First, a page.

Waterloo alum integrated healthcare models to meet the needs of Indigenous Peoples

Friday, November 8, 2019

Much of the health-care system in Canada is built on a medical model that addresses health deficits and treats symptoms of disease. Traditionally, Indigenous peoples have taken a more holistic view of health that includes spiritual health and cultural wellness, which can lead to a challenge when Western systems try to treat them.

For Applied Health Sciences alumnus Cornelia (Nel) Wieman (MSc Kinesiology ’91), there is no question that these approaches result in Indigenous peoples being poorly served, and discriminated against, within the health-care system – whether in the delay or withholding of treatment from First Nations and Indigenous patients, or the reluctance of Indigenous peoples to access a system with racist and discriminatory practices.

Cornelia (Nel) WiemanA desire to transform the health-care system to be more culturally safe for Indigenous peoples has been a focus of Wieman’s career as Canada’s first female Indigenous psychiatrist.

But first, Wieman needed to get to a place where she could see herself as part of the solution for bringing these two medical models together. She credits experiences at Waterloo for expanding her imagination: “If you can’t see yourself in a role, you will never achieve it.” Before she came to UWaterloo, she says, “As an Indigenous person and a Sixties Scoop survivor, and as part of systemic discrimination, I wasn’t particularly encouraged to achieve.” But at university, she began to realize that she was smart and capable, and a co-op term showed her that going to medical school was an option for her.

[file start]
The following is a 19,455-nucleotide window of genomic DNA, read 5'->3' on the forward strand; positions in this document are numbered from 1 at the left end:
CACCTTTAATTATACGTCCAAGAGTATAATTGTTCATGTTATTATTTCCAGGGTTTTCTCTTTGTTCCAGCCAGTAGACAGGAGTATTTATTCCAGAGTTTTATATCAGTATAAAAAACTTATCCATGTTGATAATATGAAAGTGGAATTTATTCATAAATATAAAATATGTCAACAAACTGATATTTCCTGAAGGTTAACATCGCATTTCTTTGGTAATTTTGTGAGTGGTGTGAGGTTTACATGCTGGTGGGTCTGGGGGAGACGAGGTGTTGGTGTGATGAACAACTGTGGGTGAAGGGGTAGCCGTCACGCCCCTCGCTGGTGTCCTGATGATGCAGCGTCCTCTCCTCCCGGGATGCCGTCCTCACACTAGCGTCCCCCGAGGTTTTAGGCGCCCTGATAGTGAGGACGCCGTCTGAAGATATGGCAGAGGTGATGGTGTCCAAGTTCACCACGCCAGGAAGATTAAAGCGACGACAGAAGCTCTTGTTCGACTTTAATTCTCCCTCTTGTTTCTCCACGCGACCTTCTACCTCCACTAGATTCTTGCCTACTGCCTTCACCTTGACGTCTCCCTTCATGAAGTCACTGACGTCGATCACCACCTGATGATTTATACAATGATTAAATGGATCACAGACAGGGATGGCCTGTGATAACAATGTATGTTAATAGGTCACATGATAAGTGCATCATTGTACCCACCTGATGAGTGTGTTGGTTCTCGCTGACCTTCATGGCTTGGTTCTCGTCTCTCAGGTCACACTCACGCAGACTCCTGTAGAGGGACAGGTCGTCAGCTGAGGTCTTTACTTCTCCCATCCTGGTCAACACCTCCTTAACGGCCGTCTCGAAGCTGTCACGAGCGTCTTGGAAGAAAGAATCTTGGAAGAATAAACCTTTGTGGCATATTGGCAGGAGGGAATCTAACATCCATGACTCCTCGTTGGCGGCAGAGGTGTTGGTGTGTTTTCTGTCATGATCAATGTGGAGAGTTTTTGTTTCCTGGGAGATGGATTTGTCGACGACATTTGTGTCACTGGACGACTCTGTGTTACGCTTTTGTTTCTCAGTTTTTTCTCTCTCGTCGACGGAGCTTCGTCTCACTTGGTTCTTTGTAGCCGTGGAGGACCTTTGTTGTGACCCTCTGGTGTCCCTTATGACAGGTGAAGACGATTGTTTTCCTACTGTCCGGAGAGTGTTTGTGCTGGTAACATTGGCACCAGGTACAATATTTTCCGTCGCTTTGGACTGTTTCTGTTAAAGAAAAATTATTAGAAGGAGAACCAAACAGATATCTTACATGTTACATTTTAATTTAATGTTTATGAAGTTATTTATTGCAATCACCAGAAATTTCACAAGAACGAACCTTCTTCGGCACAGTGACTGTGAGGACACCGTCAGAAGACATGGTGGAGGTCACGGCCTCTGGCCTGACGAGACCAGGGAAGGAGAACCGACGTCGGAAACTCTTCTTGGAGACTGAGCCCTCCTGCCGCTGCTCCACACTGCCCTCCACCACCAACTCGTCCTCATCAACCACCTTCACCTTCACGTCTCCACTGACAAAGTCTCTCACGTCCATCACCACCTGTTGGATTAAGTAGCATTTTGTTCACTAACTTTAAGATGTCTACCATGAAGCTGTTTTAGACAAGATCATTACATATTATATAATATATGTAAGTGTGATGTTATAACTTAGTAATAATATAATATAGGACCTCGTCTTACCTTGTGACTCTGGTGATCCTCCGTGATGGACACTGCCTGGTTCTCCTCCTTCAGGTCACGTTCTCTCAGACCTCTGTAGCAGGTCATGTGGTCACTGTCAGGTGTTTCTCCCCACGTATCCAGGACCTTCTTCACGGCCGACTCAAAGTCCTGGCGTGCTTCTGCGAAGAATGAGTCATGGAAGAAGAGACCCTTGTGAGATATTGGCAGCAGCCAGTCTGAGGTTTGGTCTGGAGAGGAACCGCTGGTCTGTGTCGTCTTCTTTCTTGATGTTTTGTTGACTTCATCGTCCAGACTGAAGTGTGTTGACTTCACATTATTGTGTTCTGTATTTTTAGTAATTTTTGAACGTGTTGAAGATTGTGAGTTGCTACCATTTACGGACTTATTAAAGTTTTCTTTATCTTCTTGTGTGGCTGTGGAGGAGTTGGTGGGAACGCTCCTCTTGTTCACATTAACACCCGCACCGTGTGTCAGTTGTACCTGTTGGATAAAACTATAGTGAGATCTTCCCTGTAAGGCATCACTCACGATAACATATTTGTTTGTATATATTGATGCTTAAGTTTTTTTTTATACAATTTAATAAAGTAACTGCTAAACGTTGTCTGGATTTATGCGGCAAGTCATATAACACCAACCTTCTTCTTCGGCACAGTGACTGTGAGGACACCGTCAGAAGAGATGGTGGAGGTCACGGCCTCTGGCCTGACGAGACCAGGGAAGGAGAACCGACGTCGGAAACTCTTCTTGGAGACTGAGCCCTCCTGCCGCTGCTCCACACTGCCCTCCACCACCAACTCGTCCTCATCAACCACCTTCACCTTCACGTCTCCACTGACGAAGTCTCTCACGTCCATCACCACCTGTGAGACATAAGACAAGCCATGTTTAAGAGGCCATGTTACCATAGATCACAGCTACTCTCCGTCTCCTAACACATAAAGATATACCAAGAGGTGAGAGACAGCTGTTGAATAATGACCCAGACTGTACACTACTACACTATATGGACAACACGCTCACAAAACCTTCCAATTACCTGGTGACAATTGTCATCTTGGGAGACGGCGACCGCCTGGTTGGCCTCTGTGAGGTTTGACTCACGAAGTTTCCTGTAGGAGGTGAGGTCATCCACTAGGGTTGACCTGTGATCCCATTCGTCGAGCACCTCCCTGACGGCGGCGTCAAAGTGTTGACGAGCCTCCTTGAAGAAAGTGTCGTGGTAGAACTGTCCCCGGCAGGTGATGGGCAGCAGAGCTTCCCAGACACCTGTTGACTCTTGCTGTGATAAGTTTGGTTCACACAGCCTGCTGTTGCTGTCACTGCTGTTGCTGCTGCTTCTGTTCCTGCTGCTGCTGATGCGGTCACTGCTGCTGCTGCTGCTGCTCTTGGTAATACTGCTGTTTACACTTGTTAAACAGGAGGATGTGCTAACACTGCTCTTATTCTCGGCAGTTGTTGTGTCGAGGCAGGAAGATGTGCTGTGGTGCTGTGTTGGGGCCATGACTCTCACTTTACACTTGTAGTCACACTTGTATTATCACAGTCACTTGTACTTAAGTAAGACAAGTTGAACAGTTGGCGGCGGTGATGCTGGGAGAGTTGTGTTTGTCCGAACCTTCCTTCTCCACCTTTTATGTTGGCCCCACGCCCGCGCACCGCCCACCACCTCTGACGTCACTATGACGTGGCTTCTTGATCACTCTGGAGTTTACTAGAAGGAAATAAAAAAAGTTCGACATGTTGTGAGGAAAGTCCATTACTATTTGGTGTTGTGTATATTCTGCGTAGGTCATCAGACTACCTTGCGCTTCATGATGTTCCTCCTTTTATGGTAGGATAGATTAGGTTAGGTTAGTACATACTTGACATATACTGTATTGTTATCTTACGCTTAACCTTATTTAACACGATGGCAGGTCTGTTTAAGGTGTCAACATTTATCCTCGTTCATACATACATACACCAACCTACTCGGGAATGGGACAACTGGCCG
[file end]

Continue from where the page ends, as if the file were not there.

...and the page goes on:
While she originally thought that she would pursue neurosurgery or neurology, exposure to the Indigenous medical community further opened her eyes to where she could be most useful. “Very pragmatically, I came to see that an Indigenous neurosurgeon was not as needed as an Indigenous doctor who worked in mental health and wellness.”

Psychiatry, she realized, was one of the only specialties that brought together the science of Western medicine with the art of intuition, storytelling and relationships. After graduating, she worked first in a rural First Nations community, then with the Centre for Addiction and Mental Health (CAMH), Canada’s largest mental health teaching hospital, before moving to her current role as the senior medical officer for mental health and wellness for the First Nations Health Authority (FNHA) of British Columbia.

It is in this latest role that Wieman finds particular hope about integrating an Indigenous model of health into the Canadian health-care system. “We are attempting to transform the system,” she says. “The health of First Nations people will only improve if they have better access to, utilization of and benefit from the health-care system.” [...]

Read the full story written by Susan Fish for the Faculty of Applied Health Sciences publication, News to You.

A survivor of the Sixties Scoop, Nel Wieman describes how she went on to become Canada's first female Indigenous psychiatrist in this recent True Callings feature produced during her time at CAMH.

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